Arcadia boss Sir Philip Green has hit out against what he has labelled “unnecessary” and “wholly unwarranted” attacks over the BHS pension deficit.
In a letter to work and pensions committee chair Frank Field, Green said he had been used as a “political football” and accused the Labour MP of “vindictive” behaviour.
Green wrote: “I believe you have an obligation as a select committee chair to understand all the facts and therefore not misrepresent them or make misleading statements.
“I made a commitment to your committee that I would sort the BHS pensions issue. I have done what I said I would do and I have put the pensioners in a considerably better position than they have been in had they stayed in the Pensions Protection Fund [PPF]. This has been confirmed and supported by the regulator.
“I reached a voluntary settlement with the regulator and the PPF, fully supported by the trustees, paying up to £36m in full and final settlement. There is a settlement deed that has been signed by the regulator, the PPF and the trustees. The regulator, PPF and trustees all agreed the level of benefits, investment strategy and funding surplus and I have paid the full amount to achieve that.”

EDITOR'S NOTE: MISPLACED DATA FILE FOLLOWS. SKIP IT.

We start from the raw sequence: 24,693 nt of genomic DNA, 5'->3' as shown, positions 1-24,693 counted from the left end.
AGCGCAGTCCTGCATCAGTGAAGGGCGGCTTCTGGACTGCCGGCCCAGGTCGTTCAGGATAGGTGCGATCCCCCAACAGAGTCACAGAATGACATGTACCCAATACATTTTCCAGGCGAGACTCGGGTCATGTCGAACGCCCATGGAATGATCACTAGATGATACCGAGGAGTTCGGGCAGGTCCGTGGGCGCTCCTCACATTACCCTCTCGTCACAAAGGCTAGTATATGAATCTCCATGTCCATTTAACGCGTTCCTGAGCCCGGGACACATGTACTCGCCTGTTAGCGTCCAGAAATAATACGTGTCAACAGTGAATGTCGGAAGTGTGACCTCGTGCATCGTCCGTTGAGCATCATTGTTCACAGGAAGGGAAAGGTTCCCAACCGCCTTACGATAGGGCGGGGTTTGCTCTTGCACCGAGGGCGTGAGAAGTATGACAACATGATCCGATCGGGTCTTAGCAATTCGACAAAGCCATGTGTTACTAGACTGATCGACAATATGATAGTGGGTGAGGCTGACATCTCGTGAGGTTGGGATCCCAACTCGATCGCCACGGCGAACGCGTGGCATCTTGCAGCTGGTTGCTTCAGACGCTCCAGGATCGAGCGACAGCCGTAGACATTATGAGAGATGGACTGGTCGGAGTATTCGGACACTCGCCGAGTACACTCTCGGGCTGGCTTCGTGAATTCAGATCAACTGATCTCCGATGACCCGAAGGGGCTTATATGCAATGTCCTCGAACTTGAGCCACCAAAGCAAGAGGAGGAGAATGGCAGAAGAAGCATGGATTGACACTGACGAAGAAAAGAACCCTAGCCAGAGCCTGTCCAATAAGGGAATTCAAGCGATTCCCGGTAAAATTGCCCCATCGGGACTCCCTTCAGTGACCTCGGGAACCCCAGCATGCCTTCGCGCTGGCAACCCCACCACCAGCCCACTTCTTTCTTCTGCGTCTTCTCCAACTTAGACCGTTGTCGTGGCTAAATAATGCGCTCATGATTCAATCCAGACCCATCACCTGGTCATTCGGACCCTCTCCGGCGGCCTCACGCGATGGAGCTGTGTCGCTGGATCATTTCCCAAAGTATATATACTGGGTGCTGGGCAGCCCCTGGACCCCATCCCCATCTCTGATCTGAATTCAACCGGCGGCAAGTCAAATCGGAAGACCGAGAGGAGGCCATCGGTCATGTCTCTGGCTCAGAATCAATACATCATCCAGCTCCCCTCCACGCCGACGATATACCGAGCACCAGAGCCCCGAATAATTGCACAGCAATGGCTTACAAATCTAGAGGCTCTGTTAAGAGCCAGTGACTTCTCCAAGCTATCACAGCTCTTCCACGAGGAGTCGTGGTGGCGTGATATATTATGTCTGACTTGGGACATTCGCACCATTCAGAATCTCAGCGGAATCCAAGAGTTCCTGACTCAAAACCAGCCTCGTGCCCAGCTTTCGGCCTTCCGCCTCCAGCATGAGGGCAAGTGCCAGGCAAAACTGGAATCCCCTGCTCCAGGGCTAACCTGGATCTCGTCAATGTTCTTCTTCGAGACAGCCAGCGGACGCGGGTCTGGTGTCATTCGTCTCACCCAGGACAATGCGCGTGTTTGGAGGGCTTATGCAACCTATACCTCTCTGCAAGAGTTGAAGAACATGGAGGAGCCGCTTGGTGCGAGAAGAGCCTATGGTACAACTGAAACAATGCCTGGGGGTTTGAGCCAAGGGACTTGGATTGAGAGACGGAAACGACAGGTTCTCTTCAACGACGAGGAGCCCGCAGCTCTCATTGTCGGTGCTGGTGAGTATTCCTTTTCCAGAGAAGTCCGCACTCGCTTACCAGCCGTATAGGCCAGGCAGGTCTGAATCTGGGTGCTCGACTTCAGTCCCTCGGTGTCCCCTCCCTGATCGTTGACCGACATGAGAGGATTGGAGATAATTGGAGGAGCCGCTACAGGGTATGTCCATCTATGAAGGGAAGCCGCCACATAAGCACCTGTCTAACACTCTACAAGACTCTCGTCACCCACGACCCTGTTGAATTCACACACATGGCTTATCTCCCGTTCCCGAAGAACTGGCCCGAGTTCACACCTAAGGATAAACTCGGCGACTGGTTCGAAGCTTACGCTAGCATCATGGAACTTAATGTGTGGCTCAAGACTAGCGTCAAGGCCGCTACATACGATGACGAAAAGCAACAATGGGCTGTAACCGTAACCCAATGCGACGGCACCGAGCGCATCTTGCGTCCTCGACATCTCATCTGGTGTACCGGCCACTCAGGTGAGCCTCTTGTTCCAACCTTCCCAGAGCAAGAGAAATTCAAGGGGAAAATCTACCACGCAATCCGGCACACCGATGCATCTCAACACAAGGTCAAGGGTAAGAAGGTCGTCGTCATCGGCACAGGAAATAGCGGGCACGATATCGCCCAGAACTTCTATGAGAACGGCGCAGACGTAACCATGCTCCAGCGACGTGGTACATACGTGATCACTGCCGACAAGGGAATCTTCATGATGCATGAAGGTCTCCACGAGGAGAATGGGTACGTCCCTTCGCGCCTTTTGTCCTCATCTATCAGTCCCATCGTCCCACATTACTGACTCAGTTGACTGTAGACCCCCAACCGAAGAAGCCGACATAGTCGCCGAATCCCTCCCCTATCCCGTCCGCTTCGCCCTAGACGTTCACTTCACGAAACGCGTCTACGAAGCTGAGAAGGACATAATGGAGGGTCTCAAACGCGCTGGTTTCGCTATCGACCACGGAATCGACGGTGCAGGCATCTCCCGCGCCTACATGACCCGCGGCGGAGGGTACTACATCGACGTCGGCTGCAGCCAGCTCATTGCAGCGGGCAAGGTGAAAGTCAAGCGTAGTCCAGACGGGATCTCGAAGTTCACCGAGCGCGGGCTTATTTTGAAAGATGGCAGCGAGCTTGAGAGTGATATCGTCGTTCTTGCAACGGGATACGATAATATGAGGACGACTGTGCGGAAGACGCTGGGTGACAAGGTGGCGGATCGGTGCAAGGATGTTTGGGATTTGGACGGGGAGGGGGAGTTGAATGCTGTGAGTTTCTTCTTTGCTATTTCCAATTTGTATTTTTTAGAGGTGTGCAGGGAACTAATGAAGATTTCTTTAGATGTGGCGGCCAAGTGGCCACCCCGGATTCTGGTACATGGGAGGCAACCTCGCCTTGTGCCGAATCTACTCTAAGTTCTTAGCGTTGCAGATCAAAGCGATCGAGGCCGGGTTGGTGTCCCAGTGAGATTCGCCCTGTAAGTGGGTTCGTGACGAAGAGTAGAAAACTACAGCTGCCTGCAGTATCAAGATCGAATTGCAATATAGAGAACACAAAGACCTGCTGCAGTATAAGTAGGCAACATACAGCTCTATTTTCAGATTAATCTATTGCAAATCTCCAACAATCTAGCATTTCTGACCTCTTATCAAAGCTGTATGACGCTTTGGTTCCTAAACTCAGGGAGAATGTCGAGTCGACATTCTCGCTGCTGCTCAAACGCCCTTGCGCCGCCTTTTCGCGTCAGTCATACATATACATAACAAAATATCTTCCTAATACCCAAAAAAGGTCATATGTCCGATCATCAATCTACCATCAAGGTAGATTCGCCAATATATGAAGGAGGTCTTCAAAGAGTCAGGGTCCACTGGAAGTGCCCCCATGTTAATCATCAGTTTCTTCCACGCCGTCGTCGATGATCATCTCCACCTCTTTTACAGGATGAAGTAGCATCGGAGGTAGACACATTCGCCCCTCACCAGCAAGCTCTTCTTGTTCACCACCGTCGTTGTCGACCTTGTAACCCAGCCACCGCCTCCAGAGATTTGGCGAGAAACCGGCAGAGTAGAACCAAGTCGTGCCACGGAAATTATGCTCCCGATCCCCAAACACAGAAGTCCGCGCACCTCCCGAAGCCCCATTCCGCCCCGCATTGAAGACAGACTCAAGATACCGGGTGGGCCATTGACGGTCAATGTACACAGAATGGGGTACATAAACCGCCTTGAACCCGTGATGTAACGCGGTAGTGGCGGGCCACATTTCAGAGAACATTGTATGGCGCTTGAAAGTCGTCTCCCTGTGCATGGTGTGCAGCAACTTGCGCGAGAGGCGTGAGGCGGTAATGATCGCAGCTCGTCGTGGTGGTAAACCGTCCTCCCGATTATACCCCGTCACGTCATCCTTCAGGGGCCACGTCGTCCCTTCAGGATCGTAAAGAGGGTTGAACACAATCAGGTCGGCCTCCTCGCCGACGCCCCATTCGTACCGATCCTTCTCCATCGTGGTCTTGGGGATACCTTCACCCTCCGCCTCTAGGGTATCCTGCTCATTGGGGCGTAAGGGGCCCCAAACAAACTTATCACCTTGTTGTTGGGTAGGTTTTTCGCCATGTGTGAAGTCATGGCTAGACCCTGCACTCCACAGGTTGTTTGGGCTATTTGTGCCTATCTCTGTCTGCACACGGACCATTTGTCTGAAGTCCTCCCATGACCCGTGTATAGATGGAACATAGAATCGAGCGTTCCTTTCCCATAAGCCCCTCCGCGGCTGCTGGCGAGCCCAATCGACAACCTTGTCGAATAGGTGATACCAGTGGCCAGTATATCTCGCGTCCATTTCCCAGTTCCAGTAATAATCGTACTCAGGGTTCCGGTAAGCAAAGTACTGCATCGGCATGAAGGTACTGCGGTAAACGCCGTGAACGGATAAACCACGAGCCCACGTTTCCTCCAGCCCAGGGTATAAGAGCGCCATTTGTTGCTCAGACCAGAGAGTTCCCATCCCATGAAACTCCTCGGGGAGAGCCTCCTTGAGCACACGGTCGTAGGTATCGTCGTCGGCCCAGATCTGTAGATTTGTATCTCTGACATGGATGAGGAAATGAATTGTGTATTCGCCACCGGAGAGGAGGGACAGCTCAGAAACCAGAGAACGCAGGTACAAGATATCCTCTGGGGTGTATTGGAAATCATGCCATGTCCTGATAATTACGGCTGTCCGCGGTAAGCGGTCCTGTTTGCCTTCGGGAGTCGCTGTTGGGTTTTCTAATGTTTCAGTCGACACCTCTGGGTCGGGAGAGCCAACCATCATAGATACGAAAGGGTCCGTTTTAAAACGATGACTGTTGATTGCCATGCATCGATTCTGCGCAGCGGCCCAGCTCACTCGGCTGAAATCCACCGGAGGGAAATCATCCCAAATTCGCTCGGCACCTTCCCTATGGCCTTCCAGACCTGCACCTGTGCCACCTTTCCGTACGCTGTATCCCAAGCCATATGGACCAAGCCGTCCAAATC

Field has been a vocal critical of Green over the investigation into the BHS deficit. Earlier this month, he labelled the BHS settlement “inadequate” and said Green had not done enough to hold on to his knighthood.
In February, Green agreed to pay £363m to settle the BHS pension scheme and said he hoped the settlement would close the sorry chapter for BHS pensioners.
In response to the latest letter from Green, Field underlined the role of the committee in scrutinising the work of the department of work and pensions and its associated public bodies, of which The Pensions Regulator is one.
“BHS was the largest avoidance case,” wrote Field. “It is incumbent on the committee to examine not just whether the regulator was able to reach settlement with you, but whether that was a good settlement based on the evidence they had, which may act as both a template for other cases and a deterrent to avoidance occurring inn future.”